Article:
Stories and Testimonials
Rediscovering education has changed Terry Rehkop's life in ways he couldn't have known. Thirty years ago, Rehkop took a smattering of community college classes in Reno but lost his desire to pursue an academic degree.
A snowmobile accident a decade later left him a quadriplegic with an uncertain future. It was a future that the now 56-year-old Rehkop eventually realized would be limited and unpromising.
So, Rehkop resumed his college education at WNC's Fallon campus in 2009 and just earned an accounting degree, with a goal of becoming a certified public accountant.
"Without it, there is no career. That's all there is to it anymore," Rehkop said. "It's the difference between spending the rest of my life on Social Security and disability or going back into the workforce and being a productive member of society."
After his accident, Rehkop had limited use of his lower and upper limbs. He spent six months in the hospital adjusting to his disability and approximately 10 years before becoming refocused on a career. Prior to the accident, Rehkop worked as a stock room parts employee and a production control scheduler for a manufacturing facility, before becoming a warehouse manager and purchasing agent for a construction development company.
Rehkop and his wife, Gayle, also owned and operated an RV Park in California, and he worked part time doing the payroll and accounting for the Northern Nevada Center for Independent Living.
"(Gayle) was my hero," said Rehkop. "If she hadn't been pushing me, I would have probably never left the house."
When he decided to enroll in WNC several years ago, he found support services in place to ensure that his disability wouldn’t prevent him from succeeding in college.
"We have worked with him to ensure that he has equal access to the course material, (including) note takers, extended time for exams, a scribe for exams, etc.," said Susan Trist, WNC's coordinator for disability support services. "Terry deserves the credit for being an exceptional, dedicated student."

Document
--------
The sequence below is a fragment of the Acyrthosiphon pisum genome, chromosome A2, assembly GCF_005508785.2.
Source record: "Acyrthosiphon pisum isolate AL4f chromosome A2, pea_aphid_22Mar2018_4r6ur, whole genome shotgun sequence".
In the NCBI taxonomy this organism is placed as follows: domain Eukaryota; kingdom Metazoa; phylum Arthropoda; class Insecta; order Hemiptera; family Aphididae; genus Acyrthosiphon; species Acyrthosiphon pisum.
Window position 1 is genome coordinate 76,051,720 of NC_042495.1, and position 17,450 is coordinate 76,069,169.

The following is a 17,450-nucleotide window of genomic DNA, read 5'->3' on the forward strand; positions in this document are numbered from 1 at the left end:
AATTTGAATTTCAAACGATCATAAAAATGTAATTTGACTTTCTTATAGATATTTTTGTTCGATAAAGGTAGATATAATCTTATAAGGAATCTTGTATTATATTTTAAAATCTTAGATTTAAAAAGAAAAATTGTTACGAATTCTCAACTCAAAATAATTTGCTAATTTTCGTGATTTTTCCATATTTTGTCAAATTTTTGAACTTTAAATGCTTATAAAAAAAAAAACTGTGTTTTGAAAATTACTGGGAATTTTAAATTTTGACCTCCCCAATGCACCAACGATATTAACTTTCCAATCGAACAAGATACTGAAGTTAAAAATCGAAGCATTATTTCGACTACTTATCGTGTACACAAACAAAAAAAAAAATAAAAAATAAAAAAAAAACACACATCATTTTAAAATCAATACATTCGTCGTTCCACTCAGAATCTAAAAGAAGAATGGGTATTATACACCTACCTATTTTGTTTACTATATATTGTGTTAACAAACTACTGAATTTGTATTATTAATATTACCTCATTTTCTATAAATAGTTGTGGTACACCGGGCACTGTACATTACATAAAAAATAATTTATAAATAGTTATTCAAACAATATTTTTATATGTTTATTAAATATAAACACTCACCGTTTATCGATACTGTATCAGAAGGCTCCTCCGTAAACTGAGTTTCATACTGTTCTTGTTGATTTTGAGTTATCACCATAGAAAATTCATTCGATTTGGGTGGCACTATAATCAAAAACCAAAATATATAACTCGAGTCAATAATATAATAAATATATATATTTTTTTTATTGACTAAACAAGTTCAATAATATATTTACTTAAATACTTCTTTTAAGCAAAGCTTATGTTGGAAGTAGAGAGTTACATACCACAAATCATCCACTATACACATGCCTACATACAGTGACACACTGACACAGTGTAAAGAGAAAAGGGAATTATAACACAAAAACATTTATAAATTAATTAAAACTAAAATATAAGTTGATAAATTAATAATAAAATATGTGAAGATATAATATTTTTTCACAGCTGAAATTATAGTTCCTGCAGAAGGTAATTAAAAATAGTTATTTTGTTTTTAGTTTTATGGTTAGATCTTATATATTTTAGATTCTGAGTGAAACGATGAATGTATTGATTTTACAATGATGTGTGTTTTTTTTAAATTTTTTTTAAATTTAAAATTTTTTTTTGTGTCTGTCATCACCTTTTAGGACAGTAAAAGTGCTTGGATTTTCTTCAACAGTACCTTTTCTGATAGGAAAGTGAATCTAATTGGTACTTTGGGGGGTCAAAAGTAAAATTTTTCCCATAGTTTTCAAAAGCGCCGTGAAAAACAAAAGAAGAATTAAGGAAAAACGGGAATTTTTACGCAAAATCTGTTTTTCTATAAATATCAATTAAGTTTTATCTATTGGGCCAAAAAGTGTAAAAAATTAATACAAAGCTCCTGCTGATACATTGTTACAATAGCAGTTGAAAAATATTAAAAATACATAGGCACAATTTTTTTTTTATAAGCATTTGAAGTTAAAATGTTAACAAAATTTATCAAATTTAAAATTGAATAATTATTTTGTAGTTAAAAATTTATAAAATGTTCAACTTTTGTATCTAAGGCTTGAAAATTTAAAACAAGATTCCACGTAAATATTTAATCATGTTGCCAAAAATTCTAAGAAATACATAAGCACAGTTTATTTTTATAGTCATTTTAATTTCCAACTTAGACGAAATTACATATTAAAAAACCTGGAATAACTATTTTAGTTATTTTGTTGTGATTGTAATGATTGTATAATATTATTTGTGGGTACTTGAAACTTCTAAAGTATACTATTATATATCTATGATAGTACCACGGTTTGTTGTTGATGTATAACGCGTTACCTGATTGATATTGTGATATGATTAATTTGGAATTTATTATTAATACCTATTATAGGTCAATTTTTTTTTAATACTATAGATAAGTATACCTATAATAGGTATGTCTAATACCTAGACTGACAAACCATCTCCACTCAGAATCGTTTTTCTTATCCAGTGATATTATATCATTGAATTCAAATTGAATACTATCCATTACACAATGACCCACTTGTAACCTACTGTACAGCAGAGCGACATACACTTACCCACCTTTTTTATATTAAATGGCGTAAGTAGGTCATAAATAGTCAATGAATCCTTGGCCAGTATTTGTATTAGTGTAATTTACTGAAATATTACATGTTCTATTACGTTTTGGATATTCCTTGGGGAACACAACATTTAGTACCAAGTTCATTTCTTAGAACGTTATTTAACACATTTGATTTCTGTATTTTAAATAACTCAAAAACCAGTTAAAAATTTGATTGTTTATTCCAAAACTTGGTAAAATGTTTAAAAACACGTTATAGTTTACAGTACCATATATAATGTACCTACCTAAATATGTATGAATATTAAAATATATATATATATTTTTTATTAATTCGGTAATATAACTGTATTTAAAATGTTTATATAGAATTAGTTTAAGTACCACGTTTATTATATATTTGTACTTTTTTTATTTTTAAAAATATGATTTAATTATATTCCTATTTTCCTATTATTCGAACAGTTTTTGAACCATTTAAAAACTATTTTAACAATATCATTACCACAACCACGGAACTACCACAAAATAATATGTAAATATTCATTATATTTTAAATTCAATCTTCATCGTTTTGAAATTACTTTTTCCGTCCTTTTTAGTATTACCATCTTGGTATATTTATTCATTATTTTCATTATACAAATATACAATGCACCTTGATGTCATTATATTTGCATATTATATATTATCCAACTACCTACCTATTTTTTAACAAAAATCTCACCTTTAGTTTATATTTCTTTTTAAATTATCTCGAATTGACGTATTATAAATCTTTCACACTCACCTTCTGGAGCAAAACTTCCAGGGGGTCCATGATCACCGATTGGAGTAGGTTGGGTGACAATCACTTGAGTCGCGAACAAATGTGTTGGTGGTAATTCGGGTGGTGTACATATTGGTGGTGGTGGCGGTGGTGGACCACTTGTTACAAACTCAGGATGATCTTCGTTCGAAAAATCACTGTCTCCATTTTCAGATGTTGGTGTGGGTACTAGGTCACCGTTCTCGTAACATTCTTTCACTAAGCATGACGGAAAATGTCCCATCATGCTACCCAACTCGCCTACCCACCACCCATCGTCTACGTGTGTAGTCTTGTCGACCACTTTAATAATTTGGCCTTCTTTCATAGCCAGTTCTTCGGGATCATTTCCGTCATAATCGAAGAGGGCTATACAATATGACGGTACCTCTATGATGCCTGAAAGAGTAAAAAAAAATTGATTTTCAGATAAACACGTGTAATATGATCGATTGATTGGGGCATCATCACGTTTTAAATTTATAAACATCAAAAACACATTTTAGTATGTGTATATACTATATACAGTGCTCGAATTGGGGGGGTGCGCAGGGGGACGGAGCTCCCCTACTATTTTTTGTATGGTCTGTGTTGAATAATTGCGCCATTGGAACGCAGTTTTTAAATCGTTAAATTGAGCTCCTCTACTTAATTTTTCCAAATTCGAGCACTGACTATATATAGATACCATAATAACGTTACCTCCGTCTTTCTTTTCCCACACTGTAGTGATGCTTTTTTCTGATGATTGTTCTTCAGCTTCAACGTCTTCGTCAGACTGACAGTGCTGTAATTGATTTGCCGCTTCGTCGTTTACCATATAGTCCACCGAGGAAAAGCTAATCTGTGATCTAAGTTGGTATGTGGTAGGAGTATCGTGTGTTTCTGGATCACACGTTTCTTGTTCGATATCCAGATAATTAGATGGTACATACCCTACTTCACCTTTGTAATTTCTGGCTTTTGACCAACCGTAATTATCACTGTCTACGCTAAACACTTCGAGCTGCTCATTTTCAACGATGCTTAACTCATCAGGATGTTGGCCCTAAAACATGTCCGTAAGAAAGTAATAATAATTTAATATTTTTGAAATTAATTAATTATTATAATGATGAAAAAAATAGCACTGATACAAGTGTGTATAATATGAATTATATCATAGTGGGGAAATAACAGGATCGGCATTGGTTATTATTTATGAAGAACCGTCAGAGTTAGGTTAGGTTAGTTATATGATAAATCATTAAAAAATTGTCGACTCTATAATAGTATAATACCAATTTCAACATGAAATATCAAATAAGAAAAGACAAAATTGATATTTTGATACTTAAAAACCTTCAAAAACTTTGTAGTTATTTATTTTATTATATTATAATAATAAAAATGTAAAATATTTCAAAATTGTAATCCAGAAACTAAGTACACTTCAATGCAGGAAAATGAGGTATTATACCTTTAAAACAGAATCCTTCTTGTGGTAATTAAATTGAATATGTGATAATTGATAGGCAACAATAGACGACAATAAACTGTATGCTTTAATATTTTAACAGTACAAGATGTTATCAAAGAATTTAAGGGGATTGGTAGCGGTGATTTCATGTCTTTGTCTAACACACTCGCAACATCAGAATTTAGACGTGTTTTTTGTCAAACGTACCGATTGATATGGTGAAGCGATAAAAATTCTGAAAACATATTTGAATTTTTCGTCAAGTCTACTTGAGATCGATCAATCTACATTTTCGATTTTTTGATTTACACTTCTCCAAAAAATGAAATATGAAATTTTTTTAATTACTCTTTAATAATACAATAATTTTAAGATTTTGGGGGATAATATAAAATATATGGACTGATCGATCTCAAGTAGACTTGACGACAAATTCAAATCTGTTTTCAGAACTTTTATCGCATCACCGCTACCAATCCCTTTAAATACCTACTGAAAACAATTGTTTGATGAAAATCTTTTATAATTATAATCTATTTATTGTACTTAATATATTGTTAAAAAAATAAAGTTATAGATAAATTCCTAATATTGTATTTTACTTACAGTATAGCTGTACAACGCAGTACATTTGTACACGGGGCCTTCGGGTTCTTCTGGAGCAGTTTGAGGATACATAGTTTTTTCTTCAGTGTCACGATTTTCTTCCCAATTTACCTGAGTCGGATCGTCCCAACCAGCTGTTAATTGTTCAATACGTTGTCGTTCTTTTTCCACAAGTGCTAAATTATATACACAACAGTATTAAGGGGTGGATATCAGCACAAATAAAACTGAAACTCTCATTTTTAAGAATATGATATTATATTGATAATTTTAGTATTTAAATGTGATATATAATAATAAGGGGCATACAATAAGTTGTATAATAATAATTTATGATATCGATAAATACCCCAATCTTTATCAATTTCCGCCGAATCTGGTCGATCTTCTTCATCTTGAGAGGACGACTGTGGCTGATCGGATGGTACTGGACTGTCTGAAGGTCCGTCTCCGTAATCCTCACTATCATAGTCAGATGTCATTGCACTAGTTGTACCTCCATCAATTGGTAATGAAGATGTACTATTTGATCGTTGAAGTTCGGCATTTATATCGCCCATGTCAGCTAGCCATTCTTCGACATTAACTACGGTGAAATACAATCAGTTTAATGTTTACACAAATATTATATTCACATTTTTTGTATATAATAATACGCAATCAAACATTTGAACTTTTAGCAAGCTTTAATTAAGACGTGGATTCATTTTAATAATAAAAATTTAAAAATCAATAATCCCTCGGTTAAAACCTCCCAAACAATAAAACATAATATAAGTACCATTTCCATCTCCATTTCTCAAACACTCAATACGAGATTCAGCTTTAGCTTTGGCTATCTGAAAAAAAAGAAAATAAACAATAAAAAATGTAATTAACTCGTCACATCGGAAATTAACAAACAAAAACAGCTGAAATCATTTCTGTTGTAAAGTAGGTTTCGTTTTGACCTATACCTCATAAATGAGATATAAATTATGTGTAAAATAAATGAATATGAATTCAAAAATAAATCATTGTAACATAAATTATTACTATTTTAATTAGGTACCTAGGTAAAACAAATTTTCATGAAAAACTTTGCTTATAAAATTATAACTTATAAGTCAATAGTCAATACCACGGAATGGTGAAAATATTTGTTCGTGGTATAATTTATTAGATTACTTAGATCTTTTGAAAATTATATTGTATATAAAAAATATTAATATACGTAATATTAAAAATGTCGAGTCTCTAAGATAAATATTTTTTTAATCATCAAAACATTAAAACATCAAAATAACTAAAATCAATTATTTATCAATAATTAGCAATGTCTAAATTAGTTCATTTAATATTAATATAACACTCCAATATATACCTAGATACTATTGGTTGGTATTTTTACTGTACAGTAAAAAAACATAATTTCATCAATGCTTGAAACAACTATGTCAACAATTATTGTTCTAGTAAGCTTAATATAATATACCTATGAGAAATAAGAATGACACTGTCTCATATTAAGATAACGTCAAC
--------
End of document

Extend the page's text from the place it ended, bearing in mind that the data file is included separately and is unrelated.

Accounting Professor Richard Kloes has observed Rehkop’s unwavering commitment and drive to learn in his various accounting classes.
"I admire his dedication and determination to not only pursue an accounting degree but actually be very successful at it," Kloes said. "I whole-heartedly commend him on this achievement. Terry has set a great example as to what one can accomplish."
His academic success has enabled Rehkop to give back to fellow students on the Fallon campus. He works as a tutor three days a week at the Academic Skills Center and offers a hard-working and caring attitude.
"He's a huge asset to the Academic Skill Center, and he has high standards for himself," said Ron Belbin, a library support specialist. "Terry's a great presence to have in the center and is very encouraging. He's also incredibly reliable."
Rehkop said working in the ASC has been rewarding. "It's giving back. Every time I can help somebody, it’s a really good feeling. I like working with people and being around people."
The students that Rehkop tutors can relate to their mentor, knowing that he, too, has used the center to improve his knowledge and understanding.
Last spring, Rehkop was on the Dean’s List, and he completed his Associate of Applied Science Degree with honors, over the summer.
"It is students like Terry who make my job a pleasure," Trist said. "He has done the hard work; he is an example of what a dedicated student looks like."
"In my opinion, Terry's success can be attributed to his enthusiasm in pursuing his accounting degree, as well as his high degree of motivation to do well," said Kloes.
Rehkop said some of his motivation comes from what a doctor told him after his spinal cord injury. "He told me I wouldn't be able to balance a checkbook," Rehkop said. "I'd like to show my degree to that doctor. I was destined to go back to school no matter what. I wish I had done it when I was younger."
In fact, he hasn't ruled out pursuing a teaching degree. "I really like teaching," he said. "There's still a chance I might go that way." Rehkop said he won't forget the instructors and support he has received at WNC.
"I love it here. I don't want to leave," he said. "I want to give a shout out to the school. The professional staff and teachers are way beyond what I expected."
A new career isn't the only thing motivating Rehkop. He has a family depending on him. "My wife and I adopted special needs boys. I needed more income with kids - that was what got me going," said Rehkop, whose sons are age 12 and 10. "They are a handful, but I love them, and I want to give them everything I've got."
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